This paper explores the ethical issues concerning the certification of organic food products. Consumers have a higher tendency to purchase food products labeled as organic due to their concern for the environment and other purposes intended by organic foods. As such, the organic food market has seen an increasing growth trend in sales. However, it has been uncovered that many companies that produce supposed organic foods do not truly conduct their production process as fittingly as proponents of organic food intended. In this case, consumers are not getting what they bargained for when buying organic foods. Instead organic food labels have become a marketing device for food companies. This paper critically examine if this type of advertising misleads the consumer and poses an ethical dilemma. Introduction
In the past twenty years, with research and increased knowledge, consumers are more aware of the source of the food they buy. In particular, organic certified food products have became more popular and essential to their diet. Such certification for food has been implanted due to ethical concerns, ranging from health to environment to food modification issues, such that consumers can make more informed choices. However, the commercial success and ease of attaining the certifications have raised critical eyebrows – are they really resolving the concerns they were meant to, or are they a new set of ethical dilemmas? This paper aims to look at the extent to which organic food certification is used as a marketing tool and in turn the ethical concerns rose. Organic Certification for Food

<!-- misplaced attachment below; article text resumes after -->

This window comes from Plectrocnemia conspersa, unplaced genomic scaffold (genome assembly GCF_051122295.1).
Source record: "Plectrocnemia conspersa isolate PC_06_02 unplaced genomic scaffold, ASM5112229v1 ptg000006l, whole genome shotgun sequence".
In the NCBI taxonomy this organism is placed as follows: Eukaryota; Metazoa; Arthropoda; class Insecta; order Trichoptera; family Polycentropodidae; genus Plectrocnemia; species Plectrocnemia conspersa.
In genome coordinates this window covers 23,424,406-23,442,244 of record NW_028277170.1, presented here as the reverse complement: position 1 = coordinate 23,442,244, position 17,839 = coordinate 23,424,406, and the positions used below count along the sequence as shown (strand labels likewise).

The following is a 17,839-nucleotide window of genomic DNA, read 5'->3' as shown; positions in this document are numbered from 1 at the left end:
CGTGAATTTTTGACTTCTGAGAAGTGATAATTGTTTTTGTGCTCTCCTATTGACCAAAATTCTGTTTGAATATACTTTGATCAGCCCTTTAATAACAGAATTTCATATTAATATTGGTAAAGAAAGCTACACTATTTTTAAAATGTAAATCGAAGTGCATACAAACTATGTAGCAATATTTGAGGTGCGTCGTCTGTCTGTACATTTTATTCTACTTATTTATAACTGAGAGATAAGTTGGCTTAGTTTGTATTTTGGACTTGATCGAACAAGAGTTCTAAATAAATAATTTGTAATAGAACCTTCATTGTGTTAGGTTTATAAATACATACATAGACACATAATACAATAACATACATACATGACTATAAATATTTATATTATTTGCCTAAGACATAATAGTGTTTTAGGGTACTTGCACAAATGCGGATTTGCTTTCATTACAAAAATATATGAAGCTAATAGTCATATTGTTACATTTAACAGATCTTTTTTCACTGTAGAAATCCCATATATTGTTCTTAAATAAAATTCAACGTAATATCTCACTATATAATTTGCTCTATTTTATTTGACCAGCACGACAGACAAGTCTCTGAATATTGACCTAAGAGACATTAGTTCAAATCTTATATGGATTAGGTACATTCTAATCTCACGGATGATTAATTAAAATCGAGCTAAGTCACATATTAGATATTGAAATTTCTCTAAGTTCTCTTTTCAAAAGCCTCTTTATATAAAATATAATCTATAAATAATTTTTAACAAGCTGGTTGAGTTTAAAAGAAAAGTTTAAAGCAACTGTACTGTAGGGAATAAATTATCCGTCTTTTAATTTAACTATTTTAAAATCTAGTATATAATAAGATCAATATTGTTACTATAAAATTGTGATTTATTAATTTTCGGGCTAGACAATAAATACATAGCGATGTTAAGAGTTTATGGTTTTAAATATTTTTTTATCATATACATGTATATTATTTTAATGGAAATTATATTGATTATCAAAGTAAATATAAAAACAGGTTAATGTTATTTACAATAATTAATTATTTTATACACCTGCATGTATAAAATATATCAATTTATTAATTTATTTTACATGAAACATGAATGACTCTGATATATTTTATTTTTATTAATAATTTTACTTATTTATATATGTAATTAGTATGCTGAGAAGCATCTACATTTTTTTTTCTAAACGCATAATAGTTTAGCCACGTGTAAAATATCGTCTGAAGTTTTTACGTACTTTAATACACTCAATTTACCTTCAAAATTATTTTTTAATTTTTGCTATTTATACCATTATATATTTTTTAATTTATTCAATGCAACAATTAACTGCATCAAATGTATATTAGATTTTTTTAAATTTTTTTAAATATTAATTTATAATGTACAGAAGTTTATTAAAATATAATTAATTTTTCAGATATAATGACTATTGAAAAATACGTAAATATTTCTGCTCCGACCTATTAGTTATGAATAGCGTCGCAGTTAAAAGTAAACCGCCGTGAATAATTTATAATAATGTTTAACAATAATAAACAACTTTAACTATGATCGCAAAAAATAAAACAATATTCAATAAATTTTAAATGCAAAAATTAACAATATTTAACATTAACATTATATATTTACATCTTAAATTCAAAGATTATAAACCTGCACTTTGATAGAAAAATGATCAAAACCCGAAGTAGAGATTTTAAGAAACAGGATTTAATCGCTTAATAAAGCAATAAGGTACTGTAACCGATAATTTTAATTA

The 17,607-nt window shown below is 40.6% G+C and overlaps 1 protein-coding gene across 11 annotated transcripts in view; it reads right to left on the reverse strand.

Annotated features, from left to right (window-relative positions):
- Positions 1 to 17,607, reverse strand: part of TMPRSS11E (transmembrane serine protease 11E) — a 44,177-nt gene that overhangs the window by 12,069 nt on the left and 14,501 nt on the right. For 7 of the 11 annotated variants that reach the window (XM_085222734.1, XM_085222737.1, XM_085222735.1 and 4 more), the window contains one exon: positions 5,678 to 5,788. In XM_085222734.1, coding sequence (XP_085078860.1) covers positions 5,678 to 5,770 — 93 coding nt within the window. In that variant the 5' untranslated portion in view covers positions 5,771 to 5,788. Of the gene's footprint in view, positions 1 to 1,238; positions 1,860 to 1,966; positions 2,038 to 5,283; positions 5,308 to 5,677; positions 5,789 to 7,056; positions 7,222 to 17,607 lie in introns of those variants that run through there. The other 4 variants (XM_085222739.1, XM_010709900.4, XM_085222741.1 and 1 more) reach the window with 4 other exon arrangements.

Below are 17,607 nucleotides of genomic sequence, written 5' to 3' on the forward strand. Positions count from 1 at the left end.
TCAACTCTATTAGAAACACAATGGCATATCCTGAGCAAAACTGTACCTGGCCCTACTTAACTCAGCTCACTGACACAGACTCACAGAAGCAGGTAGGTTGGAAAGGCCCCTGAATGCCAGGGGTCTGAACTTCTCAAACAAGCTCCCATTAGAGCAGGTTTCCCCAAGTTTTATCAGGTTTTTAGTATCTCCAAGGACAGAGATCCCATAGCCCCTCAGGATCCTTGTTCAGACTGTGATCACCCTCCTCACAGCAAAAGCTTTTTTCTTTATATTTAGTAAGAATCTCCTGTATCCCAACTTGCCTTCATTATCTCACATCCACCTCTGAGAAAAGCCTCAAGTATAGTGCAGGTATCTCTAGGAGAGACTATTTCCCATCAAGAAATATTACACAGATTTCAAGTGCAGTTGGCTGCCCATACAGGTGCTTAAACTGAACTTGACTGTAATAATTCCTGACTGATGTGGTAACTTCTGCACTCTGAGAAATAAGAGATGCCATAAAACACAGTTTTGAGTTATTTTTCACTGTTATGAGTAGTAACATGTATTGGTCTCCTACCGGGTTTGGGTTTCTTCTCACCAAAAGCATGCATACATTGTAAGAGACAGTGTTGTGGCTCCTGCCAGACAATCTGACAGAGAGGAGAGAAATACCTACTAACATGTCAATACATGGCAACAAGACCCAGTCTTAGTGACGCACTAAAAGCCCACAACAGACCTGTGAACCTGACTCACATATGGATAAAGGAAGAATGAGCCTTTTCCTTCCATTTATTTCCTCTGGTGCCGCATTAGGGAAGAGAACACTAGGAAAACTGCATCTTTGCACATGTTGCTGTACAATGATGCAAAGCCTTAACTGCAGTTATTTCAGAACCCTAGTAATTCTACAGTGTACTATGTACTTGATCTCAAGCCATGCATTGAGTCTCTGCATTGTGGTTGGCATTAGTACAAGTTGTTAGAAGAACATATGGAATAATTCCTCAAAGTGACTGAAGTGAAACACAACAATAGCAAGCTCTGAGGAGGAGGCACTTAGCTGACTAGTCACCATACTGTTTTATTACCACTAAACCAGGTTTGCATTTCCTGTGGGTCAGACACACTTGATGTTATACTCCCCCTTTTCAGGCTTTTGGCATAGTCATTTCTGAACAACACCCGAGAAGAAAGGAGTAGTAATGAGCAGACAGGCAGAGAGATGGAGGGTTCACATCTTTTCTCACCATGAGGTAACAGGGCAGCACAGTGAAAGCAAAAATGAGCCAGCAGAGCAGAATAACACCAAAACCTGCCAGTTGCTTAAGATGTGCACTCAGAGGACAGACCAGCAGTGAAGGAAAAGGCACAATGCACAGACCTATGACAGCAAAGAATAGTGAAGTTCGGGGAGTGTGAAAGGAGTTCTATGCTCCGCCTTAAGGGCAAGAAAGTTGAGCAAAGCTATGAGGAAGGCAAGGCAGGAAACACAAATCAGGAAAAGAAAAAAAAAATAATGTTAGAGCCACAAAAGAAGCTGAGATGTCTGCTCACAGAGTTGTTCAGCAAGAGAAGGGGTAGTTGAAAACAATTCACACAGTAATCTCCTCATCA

The true intent of organic foods is to produce fruits and vegetables, and raise livestock in an environmentally friendly and sustainable way. This includes minimal usage of resources, maintaining the fertility of the soil used and treating the livestock animals without cruelty by providing them with reasonable living and growing conditions. Increased concerns about global warming in turn boosted the focus on organic produce. Hence, consumers of organic foods feel that they are doing a part for environmental sustenance as well as protecting themselves from hazards of non-organic foods such as genetically modified foods and produce sprayed with chemical pesticides. Since the United States Department of Agriculture established legal standards for organic foods in 2002, the market has grown from an $8billion to $30billon business. Given the nature of organic food production, experts in the field are doubtful about the industry’s ability to meet the growing demands. It has been noticed that many of those so-called certified organic foods fail to meet their purpose despite meeting labeling requirements, which are, the method of production, substances used in production and authorization by certified agent. These are a set of basic standards that can be manipulated by farm owners. Many farms operated by multi-national companies still use systems that are sufficient to meet the standard necessitated to be organic, but not the original intention of organic foods. For example, a Californian farm produces certified organic tomatoes using high irrigation, which strictly, defeats the main intention of being organic. What consumers fail to realize is that, the certification of organic is not as truly organic they deem, given the lenient standards. Thus, sale of such organic foods are based on the certification the foods receive and not because they are organic as consumers perceive it to be. On the other hand, it can be argued that such certification regulators has taken reasonable steps to ensure that corporations do not casually use the word ‘organic’ to attract consumers. According to the USDA standards, there are a variety of ways with which foods can be classified as organic: 100% organic...